ANC councillor: I'm a refugee in my own country
Jenna Etheridge, News24
Cape Town – When Paarl residents threw the first petrol bomb at ANC councillor Sonwabo Lumko’s home, he felt as though it could not really be happening.
"It was like watching a movie and standing in a dream. It happened so fast at the time, I was not scared," the 40-year-old told News24, describing the attack north-east of Cape Town on Friday night.
Just two hours earlier, residents had warned the Ward 14 councillor and his family to vacate his double-storey shack in Fairyland informal settlement.
The first petrol bomb failed to hit its mark, but the one shortly after hit the top floor and the structure burst into flames.
Some of his constituents had apparently been threatening him for a few weeks, warning him to leave the area.
Accusations flew thick and fast that he had used building materials from a local housing project for his own home.
Firmly denying this, he said: "Whatever happened at my house, nothing was illegal about it and I have got receipts to prove that I bought everything."
He said he had been prepared all along for provincial party leaders to investigate the matter.
He also believed the events were a concerted effort to remove him ahead of local government elections next year.
Fifteen people, including his wife and six children, were inside when a group arrived at his gate and stood silently. Stones flew before the petrol bombs.
As the fire slowly but surely started to infiltrate the structure, the occupants were torn between staying inside and running outside where the protesters were waiting.
Lumko felt the shack was going to collapse at any moment and decided to run outside towards the mob to distract them.
His children used the opportunity to run out the house. Other relatives managed to escape through a back window soon after.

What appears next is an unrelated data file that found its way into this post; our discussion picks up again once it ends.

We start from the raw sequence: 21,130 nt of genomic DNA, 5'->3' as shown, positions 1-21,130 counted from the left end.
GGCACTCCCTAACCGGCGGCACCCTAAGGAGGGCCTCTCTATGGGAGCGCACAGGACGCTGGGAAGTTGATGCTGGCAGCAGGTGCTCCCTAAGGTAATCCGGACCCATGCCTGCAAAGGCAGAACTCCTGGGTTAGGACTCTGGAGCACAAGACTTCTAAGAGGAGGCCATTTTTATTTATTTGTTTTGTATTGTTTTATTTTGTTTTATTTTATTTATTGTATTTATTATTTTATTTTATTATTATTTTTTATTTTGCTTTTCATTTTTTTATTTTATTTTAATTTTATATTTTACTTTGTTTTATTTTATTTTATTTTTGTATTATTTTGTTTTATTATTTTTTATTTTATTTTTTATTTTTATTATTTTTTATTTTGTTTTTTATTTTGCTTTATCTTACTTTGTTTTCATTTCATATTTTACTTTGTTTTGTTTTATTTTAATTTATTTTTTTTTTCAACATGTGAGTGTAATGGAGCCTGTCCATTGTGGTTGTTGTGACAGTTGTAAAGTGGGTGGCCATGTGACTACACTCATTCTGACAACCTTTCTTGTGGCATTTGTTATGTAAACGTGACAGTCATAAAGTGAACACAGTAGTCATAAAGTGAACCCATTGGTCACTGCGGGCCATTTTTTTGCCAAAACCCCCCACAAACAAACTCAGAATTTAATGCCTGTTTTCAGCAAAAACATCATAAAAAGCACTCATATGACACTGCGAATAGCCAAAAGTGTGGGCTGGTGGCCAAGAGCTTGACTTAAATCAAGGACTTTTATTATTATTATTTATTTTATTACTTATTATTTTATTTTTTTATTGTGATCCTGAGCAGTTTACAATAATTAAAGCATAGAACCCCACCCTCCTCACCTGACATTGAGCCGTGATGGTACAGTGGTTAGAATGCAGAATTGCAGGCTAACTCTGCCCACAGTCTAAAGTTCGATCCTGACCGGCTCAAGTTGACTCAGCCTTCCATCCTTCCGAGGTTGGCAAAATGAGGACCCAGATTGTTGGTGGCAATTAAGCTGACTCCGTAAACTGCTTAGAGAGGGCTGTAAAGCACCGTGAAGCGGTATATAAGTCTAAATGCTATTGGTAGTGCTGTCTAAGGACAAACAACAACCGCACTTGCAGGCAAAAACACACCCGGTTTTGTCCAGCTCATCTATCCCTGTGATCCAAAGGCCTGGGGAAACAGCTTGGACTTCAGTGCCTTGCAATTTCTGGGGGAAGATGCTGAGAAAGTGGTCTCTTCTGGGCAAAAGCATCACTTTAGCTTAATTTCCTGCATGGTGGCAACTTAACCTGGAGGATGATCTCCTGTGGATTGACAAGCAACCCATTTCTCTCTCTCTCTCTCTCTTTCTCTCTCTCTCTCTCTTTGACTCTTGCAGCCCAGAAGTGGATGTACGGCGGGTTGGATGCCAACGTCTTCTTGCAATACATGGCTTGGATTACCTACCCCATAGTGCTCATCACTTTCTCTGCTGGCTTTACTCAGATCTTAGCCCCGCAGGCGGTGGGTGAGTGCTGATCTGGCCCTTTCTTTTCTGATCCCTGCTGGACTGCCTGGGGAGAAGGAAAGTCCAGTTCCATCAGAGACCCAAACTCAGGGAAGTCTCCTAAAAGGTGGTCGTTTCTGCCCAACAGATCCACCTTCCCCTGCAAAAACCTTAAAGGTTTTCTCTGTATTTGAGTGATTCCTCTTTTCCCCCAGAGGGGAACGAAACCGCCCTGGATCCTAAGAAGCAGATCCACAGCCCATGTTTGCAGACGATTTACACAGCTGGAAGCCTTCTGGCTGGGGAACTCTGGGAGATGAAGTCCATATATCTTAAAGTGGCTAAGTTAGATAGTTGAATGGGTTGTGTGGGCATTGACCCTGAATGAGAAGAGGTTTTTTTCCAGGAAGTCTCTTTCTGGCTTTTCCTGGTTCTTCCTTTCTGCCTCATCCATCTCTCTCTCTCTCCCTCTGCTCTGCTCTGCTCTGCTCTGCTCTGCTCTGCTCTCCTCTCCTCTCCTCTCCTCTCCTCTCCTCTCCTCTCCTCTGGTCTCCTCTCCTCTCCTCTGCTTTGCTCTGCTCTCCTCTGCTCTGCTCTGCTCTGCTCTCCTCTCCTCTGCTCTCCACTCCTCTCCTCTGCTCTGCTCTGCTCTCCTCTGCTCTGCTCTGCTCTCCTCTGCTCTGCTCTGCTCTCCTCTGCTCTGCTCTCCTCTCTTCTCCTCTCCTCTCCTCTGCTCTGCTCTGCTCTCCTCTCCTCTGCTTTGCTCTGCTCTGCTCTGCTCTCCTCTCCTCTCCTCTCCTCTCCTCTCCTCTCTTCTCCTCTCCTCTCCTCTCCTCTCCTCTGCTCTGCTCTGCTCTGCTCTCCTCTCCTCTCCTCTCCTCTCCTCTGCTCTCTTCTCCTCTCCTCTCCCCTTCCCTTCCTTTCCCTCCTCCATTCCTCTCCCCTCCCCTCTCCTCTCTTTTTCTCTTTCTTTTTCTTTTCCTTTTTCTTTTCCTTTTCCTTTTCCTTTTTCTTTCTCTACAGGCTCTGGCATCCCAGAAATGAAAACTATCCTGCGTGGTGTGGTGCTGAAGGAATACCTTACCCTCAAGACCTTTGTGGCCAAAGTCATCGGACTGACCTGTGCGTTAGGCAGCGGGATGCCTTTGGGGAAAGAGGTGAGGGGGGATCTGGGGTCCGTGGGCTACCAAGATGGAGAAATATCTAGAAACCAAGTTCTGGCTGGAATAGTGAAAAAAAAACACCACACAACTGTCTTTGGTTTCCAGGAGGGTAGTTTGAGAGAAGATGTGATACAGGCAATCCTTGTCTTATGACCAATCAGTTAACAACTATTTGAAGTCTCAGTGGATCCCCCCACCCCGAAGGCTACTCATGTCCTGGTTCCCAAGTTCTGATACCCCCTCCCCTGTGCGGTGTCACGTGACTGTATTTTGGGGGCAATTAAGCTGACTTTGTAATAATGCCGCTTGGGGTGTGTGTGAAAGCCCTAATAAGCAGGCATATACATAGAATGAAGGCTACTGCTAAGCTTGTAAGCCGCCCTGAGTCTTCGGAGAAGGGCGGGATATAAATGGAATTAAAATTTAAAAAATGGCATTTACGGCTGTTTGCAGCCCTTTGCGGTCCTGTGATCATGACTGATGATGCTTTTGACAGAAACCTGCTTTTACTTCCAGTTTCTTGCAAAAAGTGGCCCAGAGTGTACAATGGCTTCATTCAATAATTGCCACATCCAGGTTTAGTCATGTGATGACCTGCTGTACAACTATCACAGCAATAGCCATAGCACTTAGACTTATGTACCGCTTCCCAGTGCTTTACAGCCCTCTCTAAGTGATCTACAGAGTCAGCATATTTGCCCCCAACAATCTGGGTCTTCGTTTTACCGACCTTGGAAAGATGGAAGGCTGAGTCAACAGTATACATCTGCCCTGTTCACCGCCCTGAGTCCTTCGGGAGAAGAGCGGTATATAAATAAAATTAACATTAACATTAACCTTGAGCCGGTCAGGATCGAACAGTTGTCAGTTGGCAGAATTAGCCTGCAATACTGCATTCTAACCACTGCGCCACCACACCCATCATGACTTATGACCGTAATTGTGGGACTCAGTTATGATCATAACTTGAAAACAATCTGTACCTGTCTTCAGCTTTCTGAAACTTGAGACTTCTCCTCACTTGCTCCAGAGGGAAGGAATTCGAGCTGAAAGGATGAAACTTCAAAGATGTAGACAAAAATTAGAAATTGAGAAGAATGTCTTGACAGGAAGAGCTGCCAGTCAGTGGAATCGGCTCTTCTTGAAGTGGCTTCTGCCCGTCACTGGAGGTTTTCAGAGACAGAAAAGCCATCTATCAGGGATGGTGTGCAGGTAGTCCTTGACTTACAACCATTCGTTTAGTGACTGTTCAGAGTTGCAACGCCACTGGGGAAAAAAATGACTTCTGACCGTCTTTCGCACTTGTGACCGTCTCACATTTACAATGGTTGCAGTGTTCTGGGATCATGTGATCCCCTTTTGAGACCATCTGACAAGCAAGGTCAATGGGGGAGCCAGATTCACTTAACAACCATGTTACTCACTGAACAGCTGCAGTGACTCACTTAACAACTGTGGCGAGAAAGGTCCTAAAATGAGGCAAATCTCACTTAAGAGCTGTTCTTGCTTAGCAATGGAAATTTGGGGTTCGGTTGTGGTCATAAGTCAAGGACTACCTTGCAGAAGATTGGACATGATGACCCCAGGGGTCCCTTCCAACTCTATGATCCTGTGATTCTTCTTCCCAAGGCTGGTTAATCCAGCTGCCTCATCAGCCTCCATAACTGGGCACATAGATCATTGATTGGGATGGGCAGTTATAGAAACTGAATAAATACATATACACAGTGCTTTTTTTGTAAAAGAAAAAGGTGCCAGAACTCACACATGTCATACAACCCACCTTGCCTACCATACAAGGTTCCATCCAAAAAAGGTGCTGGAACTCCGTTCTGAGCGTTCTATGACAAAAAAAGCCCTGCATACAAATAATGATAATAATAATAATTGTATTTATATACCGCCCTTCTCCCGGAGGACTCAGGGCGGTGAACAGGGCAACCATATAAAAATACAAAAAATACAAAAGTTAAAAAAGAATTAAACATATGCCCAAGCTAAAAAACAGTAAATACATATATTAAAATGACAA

Provincial police said a house, two cars and a number of other shacks were burnt when approximately 200 residents marched illegally in the area over housing.
A 26-year-old man was arrested and charged with arson and public violence.
Lumko said he and at least 50 residents had since fled the area and were in hiding.
"I lost everything. I am homeless and have become a refugee in my own country," he said.
"I thought in South Africa that nobody is above the law, but it seems that some people are succeeding today [Wednesday]."
Drakenstein Municipality condemned the violence and said there were proper platforms to air grievances.
Municipality spokesperson Mart-Marié Haasbroek said they had not received any formal memorandum over housing from the community.
Fire engines were stoned and an official’s windscreen was smashed, she added.
The provincial human settlements department said on Tuesday that it had experienced problems with the Siyahlala housing project, across from Fairyland, since allegations about Lumko emerged.
"The bigger issue is the backyard dwellers that are refusing to relocate to make available the sites for the top structure construction," said department spokesperson Nathan Adriaanse.
He said law enforcement officials had advised project staff to stay away from the site until order could be restored.
Of the project’s 243 units, 75 had already been handed over and six were due for handover on Tuesday.